Natural Resources, School of

 

Date of this Version

2003

Comments

Published in Transactions of the ASAE Vol. 46(2): 443–452 Copyright 2003 American Society of Agricultural Engineers ISSN 0001–2351

Abstract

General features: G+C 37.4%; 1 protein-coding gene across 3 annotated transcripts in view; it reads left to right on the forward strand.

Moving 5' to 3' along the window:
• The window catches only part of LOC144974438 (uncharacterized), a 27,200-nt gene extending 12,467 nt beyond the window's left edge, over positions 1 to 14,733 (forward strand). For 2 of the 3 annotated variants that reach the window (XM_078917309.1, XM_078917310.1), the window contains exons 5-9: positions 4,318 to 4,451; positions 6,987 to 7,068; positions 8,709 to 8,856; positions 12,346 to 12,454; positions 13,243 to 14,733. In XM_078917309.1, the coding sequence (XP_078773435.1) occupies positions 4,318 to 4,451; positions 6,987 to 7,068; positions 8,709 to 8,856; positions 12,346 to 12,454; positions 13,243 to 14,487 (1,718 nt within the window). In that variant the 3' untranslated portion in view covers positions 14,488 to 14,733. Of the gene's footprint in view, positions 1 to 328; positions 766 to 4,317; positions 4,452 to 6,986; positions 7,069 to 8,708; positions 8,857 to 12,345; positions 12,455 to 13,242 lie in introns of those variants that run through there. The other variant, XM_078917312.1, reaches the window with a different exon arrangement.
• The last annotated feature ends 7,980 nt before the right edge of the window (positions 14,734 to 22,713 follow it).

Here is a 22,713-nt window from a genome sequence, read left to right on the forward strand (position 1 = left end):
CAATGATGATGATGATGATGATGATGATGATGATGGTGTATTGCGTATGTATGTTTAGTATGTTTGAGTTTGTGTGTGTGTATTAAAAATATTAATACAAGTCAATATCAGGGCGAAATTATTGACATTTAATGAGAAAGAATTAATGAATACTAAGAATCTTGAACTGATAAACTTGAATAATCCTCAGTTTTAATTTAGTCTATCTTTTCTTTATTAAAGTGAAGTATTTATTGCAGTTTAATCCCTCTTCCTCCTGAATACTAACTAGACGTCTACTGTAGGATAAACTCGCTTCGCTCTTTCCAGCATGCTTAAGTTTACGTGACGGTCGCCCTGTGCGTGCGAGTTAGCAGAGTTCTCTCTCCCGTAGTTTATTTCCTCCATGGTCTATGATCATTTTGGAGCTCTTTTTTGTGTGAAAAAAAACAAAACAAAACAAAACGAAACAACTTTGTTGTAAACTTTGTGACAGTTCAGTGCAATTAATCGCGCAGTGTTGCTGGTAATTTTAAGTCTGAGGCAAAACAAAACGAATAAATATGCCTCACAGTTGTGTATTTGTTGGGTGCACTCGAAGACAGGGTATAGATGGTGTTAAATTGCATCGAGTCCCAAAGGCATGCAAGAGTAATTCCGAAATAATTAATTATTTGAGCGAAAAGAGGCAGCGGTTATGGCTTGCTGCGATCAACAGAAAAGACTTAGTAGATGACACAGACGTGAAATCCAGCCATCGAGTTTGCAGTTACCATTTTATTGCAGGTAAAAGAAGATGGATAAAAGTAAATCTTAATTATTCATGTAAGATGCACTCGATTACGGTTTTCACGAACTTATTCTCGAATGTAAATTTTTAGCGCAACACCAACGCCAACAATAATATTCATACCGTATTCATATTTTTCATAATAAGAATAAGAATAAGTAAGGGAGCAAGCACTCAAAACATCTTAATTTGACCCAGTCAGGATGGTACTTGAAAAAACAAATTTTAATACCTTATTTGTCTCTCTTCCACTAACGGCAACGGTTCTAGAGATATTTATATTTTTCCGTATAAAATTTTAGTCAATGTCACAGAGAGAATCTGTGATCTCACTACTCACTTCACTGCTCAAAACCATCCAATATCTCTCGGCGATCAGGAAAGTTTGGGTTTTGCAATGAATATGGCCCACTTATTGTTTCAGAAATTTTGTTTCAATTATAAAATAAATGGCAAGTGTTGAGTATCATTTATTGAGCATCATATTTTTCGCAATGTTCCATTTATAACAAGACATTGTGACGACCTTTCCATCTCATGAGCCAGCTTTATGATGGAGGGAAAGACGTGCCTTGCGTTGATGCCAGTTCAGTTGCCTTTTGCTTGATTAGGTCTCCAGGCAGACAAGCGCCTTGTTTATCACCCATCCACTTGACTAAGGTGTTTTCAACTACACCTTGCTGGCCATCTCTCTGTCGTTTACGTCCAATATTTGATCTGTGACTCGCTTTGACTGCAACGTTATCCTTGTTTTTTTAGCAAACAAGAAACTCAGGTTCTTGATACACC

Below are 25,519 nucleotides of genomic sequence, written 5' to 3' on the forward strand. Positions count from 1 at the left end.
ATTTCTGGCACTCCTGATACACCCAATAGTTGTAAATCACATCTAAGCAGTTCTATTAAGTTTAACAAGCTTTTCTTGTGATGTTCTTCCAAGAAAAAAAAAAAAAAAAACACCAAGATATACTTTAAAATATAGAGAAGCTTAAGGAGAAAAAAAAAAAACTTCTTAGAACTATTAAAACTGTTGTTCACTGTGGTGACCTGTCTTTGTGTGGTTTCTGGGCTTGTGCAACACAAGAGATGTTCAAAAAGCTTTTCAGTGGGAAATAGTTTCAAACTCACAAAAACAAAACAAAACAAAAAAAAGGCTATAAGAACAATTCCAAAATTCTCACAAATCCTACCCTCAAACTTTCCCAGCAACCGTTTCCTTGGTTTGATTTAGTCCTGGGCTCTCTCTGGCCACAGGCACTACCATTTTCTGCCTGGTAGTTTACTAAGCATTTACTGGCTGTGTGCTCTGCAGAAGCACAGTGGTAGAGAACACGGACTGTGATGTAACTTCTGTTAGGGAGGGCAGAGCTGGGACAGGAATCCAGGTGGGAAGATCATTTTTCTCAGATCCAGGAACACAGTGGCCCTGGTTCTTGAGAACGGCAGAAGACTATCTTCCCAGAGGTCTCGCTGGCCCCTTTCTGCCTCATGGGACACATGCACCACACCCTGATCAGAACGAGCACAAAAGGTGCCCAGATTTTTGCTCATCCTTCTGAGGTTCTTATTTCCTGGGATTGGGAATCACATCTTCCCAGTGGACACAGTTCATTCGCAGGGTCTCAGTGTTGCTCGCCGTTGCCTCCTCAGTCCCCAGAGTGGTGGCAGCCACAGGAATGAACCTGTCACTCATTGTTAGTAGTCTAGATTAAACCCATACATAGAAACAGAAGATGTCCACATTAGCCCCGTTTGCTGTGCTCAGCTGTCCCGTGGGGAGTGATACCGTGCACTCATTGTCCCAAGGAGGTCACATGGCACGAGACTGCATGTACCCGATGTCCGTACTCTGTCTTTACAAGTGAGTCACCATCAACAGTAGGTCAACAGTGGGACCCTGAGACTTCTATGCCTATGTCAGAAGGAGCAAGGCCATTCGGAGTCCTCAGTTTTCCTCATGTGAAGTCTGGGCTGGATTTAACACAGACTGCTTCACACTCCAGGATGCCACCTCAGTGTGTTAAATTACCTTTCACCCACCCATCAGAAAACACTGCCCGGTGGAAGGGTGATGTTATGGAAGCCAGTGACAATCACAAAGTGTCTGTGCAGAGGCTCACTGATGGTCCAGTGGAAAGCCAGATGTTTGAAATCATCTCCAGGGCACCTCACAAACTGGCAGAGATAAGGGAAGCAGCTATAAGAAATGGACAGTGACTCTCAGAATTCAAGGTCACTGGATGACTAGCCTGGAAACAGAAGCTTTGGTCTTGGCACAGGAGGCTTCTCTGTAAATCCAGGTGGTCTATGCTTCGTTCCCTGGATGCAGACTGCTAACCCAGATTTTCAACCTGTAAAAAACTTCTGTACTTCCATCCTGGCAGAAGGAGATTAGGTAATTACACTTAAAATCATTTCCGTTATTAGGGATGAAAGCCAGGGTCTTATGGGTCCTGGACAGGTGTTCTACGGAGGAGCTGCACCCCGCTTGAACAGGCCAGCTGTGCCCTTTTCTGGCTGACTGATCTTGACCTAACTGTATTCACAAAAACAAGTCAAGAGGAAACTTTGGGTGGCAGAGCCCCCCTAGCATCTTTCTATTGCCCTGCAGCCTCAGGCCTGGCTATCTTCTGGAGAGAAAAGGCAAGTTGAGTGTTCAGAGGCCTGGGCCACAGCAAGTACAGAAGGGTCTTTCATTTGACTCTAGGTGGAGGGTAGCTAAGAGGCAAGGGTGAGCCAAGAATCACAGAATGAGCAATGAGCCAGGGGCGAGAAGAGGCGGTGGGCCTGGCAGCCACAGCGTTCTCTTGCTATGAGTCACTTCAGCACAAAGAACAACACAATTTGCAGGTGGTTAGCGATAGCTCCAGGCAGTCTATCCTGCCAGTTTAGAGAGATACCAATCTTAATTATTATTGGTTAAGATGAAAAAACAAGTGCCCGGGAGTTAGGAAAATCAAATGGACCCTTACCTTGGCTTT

For non–ventilated air temperature measurements at weather stations, both ambient wind speed and solar radiation are known to affect the magnitude of air temperature measurement errors. The objective of this study is to explore the effect of the sensor’s housing and to quantify any stagnation or conduction errors. The HMP45C temperature and relative humidity sensor with a Gill radiation shield is widely used in remote monitoring sites. The use of a filter in the HMP45C leads to loss of ventilation, while the protrusion of the sensor housing below the Gill shield exposes it to radiation loading and potentially increased conduction of heat to the sensor. The HMP45C sensors were deployed with and without an air filter in both standard Gill shields and in a Gill shield modified with extra plates to completely cover the base of the sensor housing. The data collected were examined using spectral analysis and statistical methods. Results show that both average air temperature errors and variations of air temperature errors were smaller in the HMP45C sensors when the manufacturer–supplied air filter was removed. The ranges of the three–sigma errors can be decreased by 0.4°C to 0.7°C and the accuracy of monthly average air temperature can be improved at least 0.1°C by employing an HMP45C without the air filter. Results suggest that the maximum air temperature taken with the filter may reach more than 1.0°C higher than that taken without the filter. The major frequency component contributing to air temperature errors using the HMP45C sensor in the Gill shield is the frequency of one day per cycle, which is expected. Partial radiation blocking combined with aspiration significantly reduces the contribution of the one–day cycle. In field tests, the R. M. Young aspirated temperature system proved very accurate compared to an aspirated precision industrial platinum resistance thermometer (PRT).